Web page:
MASTERPIECES IN STUDIO POTTERY FROM THE BRITISH COUNCIL COLLECTION
Seventy-five years old this year, The British Council has earned a worldwide reputation for promoting excellence in visual arts from Britain. The spectrum of the Council's Collection is broad, encompassing painting, sculpture, graphics, multiples and photography along with artworks that embrace new technologies.
Interest in the crafts began during the Council's formative years in the 1940s and 50s. The craft specialist, Muriel Rose, who joined the British Council in 1940, cultivated the Council's curiosity. Soon a collection began to take shape and incomparable work was acquired from leading practitioners such as Bernard Leach (1887-1979), now known as the father of studio pottery. Michael Cardew (1901-1983) was also a prominent figure in pottery, whose vitality and influence soon spread at home and abroad. Unlike Leach and Cardew, Hans Coper (1920-1981) is highly regarded for his sculptural work in clay. Indeed he is thought by many to be the most original ceramic artist of the period. Lucie Rie (1902-1995) continued to produce outstanding functional pottery throughout her long life. Known for their deceptive simplicity, her pots display delicacy, whilst forming a unique metropolitan style.
In 1957, Muriel Rose retired, leaving the Council bereft of a curator for the crafts. This situation brought a long halt to craft acquisitions. Sadly, this was during the 1960s and 70s, when young craftspeople in Britain were breaking with the past and taking pivotal strides with their work. But later, the craft collection began to grow again acquiring innovative work in wood, glass, textiles, paper, jewellery and studio pottery, of course.
Along with the above artists, we have the privilege of adding more recent work from the Collection, such as Elizabeth Fritsch's hand-built vessel forms that are structured by ideas, influenced by formulae and her love of music. Sara Radstone's dynamic expressions, wrought with sensitivity and depth, bridge stability and vulnerability, while Angus Suttie (1946-1993) broke away from conventions in pottery and turned to witty, exuberant sculptural pieces, which retain a degree of function. Edmund de Waal's unique work in Limoges porcelain stands out for sublimity, catching the eye with unlikely compositions of quiet beauty and raw function.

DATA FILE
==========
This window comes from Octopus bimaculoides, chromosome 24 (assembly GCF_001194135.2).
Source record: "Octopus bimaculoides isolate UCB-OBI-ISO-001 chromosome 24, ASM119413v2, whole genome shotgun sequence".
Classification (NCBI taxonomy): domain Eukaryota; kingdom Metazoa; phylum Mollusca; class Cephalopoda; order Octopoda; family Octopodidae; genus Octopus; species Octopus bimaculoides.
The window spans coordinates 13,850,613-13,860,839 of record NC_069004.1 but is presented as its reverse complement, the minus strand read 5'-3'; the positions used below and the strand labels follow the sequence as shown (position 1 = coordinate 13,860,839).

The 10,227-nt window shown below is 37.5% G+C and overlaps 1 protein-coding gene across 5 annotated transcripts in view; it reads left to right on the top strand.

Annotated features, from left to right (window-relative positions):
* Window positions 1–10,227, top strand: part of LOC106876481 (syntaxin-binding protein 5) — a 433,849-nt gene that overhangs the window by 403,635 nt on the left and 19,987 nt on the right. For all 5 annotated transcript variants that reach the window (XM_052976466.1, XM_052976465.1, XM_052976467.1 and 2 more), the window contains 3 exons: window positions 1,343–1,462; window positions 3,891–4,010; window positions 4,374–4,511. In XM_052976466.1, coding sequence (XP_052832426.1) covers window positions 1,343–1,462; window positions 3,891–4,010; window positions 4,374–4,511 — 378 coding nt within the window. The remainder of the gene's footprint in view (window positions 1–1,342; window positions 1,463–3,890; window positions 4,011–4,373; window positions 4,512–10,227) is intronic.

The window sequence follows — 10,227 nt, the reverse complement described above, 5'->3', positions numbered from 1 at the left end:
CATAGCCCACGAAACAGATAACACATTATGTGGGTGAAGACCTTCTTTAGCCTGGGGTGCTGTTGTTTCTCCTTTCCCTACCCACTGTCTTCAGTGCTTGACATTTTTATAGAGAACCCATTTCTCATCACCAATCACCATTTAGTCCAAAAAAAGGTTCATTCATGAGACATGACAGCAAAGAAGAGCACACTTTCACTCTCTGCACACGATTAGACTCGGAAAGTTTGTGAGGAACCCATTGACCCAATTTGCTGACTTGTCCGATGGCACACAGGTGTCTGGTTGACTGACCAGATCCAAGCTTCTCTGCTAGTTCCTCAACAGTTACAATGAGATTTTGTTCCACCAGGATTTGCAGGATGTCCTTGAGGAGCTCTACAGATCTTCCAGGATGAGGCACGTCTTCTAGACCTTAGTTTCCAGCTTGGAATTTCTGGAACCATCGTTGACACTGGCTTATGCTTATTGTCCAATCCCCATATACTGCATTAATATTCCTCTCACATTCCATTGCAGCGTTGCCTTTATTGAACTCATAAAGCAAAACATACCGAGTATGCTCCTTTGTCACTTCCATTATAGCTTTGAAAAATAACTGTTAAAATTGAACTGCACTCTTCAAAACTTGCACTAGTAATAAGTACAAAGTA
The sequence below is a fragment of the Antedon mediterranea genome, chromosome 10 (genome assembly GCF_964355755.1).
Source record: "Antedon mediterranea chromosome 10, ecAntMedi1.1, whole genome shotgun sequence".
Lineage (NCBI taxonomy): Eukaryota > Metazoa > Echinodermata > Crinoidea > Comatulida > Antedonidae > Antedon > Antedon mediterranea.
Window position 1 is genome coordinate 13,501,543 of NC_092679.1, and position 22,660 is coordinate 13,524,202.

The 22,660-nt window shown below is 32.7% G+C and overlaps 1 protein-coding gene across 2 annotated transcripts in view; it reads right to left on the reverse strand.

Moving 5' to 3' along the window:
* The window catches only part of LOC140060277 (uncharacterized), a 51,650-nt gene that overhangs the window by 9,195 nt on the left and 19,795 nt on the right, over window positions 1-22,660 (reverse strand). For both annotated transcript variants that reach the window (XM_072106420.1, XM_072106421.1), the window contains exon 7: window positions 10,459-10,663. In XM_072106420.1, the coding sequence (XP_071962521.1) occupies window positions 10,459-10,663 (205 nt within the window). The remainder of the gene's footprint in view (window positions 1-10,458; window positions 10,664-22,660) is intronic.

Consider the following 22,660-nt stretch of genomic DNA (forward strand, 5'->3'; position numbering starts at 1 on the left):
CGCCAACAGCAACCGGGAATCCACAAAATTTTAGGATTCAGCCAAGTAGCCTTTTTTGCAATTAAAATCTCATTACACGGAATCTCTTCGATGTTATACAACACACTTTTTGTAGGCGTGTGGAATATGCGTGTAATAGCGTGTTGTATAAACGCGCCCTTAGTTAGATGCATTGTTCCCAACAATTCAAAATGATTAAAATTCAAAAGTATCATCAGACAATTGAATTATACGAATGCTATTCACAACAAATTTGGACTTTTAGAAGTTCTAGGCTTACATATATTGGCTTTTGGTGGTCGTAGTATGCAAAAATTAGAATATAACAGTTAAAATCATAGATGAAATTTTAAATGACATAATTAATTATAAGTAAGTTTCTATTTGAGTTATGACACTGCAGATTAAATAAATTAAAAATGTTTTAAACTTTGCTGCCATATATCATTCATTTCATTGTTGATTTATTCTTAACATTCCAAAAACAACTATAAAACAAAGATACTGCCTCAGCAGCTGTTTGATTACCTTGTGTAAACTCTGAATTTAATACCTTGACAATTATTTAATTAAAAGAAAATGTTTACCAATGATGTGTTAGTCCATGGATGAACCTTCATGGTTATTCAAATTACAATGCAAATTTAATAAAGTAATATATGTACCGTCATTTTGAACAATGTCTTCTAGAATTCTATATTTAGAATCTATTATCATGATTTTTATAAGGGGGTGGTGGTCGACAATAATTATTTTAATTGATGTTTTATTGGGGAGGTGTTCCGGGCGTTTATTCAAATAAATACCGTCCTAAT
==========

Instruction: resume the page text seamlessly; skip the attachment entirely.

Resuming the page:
The British Council Collection is a resource for touring over the world. Many artworks are then frequently tied up in exhibitions or on long-term loan, so our selection for this project offers a rare glimpse of just some of the masterpieces of a Collection constantly on the move. The exhibition is curated by Ralph Turner.
Originated by Glynn Vivian Art Gallery in collaboration with the British Council
The creation of handmade objects intended to be both useful and decorative.
A person who creates exhibitions or who is employed to look after and research museum objects.
Work of art made with paint on a surface. Often the surface, also called a support, is a tightly stretched piece of canvas, paper or a wooden panel. Painting involves a wide range of techniques and materials, along with the artist's intellectual concerns effecting the content of a work.
One of the three major types of pottery, the others being stoneware and earthenware. Porcelain is fired in the region of 1300ºC to produce a white vitrified and translucent body.
A three-dimensional work of art. Such works may be carved, modelled, constructed, or cast. Sculptures can also be described as assemblage, in the round, relief, and made in a huge variety of media. Contemporary practice also includes live elements, as in Gilbert & George 'Living Sculpture' as well as broadcast work, radio or sound sculpture.
Wales, Swansea, Glynn Vivian Art Gallery
- 16 April 2009 − 21 June 2009